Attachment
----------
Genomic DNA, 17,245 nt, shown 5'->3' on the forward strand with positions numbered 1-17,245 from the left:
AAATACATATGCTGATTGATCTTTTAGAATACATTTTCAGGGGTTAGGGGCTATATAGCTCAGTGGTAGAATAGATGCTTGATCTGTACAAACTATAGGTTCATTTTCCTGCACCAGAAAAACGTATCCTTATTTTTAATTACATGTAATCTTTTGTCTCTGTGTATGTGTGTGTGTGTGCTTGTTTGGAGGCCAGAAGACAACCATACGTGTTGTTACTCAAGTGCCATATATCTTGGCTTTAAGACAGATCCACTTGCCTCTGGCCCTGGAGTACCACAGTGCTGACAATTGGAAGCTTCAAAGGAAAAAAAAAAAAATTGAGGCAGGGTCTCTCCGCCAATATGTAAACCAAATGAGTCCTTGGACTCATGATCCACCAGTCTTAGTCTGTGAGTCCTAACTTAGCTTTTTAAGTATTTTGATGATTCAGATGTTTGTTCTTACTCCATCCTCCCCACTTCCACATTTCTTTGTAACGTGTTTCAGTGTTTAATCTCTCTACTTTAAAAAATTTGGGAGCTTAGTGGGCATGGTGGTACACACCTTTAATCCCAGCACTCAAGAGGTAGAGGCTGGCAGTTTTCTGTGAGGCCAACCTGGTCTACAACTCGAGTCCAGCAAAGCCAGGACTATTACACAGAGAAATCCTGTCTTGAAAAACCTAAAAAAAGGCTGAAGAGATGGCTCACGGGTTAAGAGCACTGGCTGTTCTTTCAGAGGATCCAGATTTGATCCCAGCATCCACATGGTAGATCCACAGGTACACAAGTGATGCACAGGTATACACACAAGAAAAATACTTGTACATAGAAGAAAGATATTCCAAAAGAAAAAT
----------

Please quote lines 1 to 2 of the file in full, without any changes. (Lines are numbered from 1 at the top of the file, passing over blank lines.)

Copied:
Genomic DNA, 17,245 nt, shown 5'->3' on the forward strand with positions numbered 1-17,245 from the left:
AAATACATATGCTGATTGATCTTTTAGAATACATTTTCAGGGGTTAGGGGCTATATAGCTCAGTGGTAGAATAGATGCTTGATCTGTACAAACTATAGGTTCATTTTCCTGCACCAGAAAAACGTATCCTTATTTTTAATTACATGTAATCTTTTGTCTCTGTGTATGTGTGTGTGTGTGCTTGTTTGGAGGCCAGAAGACAACCATACGTGTTGTTACTCAAGTGCCATATATCTTGGCTTTAAGACAGATCCACTTGCCTCTGGCCCTGGAGTACCACAGTGCTGACAATTGGAAGCTTCAAAGGAAAAAAAAAAAAATTGAGGCAGGGTCTCTCCGCCAATATGTAAACCAAATGAGTCCTTGGACTCATGATCCACCAGTCTTAGTCTGTGAGTCCTAACTTAGCTTTTTAAGTATTTTGATGATTCAGATGTTTGTTCTTACTCCATCCTCCCCACTTCCACATTTCTTTGTAACGTGTTTCAGTGTTTAATCTCTCTACTTTAAAAAATTTGGGAGCTTAGTGGGCATGGTGGTACACACCTTTAATCCCAGCACTCAAGAGGTAGAGGCTGGCAGTTTTCTGTGAGGCCAACCTGGTCTACAACTCGAGTCCAGCAAAGCCAGGACTATTACACAGAGAAATCCTGTCTTGAAAAACCTAAAAAAAGGCTGAAGAGATGGCTCACGGGTTAAGAGCACTGGCTGTTCTTTCAGAGGATCCAGATTTGATCCCAGCATCCACATGGTAGATCCACAGGTACACAAGTGATGCACAGGTATACACACAAGAAAAATACTTGTACATAGAAGAAAGATATTCCAAAAGAAAAAT